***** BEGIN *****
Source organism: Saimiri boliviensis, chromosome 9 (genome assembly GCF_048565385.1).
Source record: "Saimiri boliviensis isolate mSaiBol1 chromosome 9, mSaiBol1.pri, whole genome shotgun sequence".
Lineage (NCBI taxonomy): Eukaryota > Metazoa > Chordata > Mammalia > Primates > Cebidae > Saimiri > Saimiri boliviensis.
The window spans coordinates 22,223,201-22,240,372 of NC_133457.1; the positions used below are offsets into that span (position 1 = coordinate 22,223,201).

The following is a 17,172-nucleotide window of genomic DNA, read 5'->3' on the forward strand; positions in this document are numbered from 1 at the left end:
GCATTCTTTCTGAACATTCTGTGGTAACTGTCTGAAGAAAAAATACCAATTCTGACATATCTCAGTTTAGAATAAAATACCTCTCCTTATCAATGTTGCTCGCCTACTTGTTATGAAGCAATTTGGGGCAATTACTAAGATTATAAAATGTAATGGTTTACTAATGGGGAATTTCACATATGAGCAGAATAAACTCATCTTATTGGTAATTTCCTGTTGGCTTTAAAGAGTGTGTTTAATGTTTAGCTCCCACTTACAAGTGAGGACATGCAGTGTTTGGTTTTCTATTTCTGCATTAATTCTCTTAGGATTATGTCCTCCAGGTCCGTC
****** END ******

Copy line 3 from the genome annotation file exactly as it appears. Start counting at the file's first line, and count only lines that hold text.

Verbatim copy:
Lineage (NCBI taxonomy): Eukaryota > Metazoa > Chordata > Mammalia > Primates > Cebidae > Saimiri > Saimiri boliviensis.